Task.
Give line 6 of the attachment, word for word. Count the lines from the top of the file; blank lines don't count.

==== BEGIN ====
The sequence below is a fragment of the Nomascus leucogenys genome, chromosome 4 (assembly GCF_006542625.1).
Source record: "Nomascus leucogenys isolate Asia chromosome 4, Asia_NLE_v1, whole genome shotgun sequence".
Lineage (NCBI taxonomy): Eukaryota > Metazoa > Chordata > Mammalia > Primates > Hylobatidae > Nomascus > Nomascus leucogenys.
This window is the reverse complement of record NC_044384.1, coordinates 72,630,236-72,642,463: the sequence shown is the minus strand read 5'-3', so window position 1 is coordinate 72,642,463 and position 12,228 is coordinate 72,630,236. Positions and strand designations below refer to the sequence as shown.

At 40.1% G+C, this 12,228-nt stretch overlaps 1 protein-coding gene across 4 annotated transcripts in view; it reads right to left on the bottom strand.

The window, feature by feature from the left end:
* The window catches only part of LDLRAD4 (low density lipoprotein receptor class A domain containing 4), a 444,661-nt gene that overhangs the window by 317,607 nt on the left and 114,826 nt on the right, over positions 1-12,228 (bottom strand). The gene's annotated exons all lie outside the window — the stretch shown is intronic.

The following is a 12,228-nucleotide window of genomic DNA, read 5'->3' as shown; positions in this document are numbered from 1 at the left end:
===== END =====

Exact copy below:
The window, feature by feature from the left end: